- Syria’s Democratic Years: Citizens, Experts, and Media in the 1950s by Kevin W. Martin
The Arab world’s drift to authoritarianism in the 1950s is the subject of a large body of scholarship devoted to the region’s complex political scene. Kevin Martin brings a cultural historian’s vision to the Syrian case with his deep interpretation of one segment of the mass media that flourished between the fall of the Adib al-Shishakli regime in 1954 and the creation of the United Arab Republic in 1958.
The foundation of Martin’s study is his extensive research in the Syrian National Library’s collection of weekly and monthly magazines and transcripts of radio programs. In the mass of columns and articles, he discerned a stream of discourse claiming [End Page 685] to represent expert authority and advancing a set of values deemed essential for Syria to thrive in the modern world. The discourse assumed a consensus on national development as a collective goal and the need for citizens to give priority to duty and sacrifice rather than freedom and individual rights. Thus, the freest period in Syrian history produced a discourse that defined citizenship in a fashion suited to authoritarian rule.
The book hinges on close study of three personalities: an attorney, a military officer, and a physician, each representing a particular kind of expertise. Najat Qassab Hasan was a prominent Damascus attorney who became a familiar public figure through his broadcasts on national radio and his columns in a magazine dedicated to educating the public about the new national legal system. The “radio attorney” considered the state to be impartial and fair in implementing laws. Many Syrians, however, did not understand how the law worked and were therefore not equipped to play their part in upholding a stable, progressive social order. Qassab Hasan took it upon himself to play the part of law professor for the nation. His radio program had a special segment, “Almuwatin wa-l-qanun” (“The citizen and the law”), for readers to pose questions, and for Qassab Hasan to pose questions in the names of fictitious readers, on issues pertaining to property and family law. Some notable themes in the lawyer’s view were the duty of citizens to become familiar with the law and the necessity to keep documentation in order to secure their legal rights; the special responsibility that men bear for keeping family affairs in order; and the dangers to family and social stability posed by men of weak character and morality.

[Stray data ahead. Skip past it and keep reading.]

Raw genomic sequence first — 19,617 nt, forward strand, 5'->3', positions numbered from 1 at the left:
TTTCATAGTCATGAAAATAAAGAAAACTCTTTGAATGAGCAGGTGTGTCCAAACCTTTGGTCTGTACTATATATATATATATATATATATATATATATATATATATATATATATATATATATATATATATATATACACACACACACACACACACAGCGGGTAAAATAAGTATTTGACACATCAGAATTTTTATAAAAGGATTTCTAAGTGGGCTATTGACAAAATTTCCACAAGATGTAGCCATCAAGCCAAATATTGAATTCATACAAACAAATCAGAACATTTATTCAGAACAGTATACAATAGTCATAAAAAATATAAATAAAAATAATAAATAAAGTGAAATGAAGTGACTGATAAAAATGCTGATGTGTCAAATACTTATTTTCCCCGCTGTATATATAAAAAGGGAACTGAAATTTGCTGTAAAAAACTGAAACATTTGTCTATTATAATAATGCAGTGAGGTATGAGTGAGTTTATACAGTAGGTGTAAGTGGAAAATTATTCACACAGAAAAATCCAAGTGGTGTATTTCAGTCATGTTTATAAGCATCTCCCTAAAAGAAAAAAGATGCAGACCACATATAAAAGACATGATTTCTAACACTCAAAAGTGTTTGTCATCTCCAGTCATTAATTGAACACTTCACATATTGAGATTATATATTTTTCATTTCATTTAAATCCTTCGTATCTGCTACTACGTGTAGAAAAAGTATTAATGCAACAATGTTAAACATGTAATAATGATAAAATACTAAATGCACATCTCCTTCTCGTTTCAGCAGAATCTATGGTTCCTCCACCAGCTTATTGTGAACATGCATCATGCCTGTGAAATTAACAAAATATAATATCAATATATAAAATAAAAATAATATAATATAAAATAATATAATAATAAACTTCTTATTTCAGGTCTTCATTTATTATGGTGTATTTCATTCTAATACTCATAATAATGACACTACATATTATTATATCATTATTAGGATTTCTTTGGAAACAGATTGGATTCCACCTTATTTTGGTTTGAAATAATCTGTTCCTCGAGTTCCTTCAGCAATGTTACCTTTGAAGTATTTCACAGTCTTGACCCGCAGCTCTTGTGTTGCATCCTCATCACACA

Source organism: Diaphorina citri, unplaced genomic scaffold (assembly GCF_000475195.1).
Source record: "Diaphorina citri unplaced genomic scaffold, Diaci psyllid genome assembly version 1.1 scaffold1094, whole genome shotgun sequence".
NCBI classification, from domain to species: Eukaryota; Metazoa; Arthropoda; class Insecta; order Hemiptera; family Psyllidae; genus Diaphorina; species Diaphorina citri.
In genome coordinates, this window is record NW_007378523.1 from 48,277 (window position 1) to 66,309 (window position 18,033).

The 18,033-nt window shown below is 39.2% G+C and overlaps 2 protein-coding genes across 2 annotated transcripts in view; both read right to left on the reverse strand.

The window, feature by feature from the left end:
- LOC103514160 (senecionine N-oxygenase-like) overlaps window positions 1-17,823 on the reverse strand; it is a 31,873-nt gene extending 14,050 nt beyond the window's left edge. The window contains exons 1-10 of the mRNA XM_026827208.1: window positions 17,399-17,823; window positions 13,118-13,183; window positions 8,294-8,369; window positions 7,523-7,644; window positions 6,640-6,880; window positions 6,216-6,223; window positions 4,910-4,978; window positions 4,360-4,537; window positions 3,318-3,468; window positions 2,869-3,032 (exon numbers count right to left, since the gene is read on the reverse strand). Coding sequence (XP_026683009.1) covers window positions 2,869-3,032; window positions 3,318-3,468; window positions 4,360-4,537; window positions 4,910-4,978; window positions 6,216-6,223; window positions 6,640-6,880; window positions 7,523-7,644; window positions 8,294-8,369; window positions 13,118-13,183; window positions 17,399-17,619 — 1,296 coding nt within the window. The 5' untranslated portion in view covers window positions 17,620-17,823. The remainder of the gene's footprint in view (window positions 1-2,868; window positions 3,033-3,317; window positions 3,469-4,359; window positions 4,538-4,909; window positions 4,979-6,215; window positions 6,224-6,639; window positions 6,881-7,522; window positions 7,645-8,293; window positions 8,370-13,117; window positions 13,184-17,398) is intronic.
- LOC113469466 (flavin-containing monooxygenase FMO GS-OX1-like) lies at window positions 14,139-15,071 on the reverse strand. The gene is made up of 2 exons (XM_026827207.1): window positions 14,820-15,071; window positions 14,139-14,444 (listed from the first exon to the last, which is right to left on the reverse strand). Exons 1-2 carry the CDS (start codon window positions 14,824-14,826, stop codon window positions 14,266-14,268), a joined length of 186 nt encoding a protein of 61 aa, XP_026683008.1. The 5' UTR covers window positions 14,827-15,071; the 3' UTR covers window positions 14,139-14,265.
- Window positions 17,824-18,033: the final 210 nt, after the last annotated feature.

Colonel ‘Adnan al-Maliki was deputy chief of staff of the Syrian army when he was assassinated in April 1955. Martin’s study of the Maliki affair is a tour de force interpretation of his assassin’s trial as an emblem of mass media’s role in stoking national hysteria over traitors plotting with foreign enemies, the weakness of civilian institutions when put under relentless pressure by military leadership, and subversion of the law by the special military tribunal, in particular its resort to torture to elicit confessions. There is an ironic shift from Qassab Hasan’s faith in the law as a pillar of national strength and unity to the military’s sabotaging the law. Martin traces the construction of Maliki as national hero, martyr, and ideal citizen whose sacrifice could be redeemed only through vigilance against traitors and foreign enemies. One of the significant effects of the Malki affair was to militarize the Syrian definition of the citizen.
Sabri al-Qabbani was a physician and popularizer of modern medicine. Revenue from advertisements placed by Western pharmaceutical companies subsidized publication of his glossy magazine. Not surprisingly, Qabbani endorsed advertised products as part of an approach to health that emphasized familiarity with the latest medical advances and treatments. Martin probes Qabbani’s columns devoted to advice on sexual matters, primarily addressing the concerns of male correspondents, with an eye to reinforcing public morality for the sake of collective stability. He advised Syrians that marriage is not only the...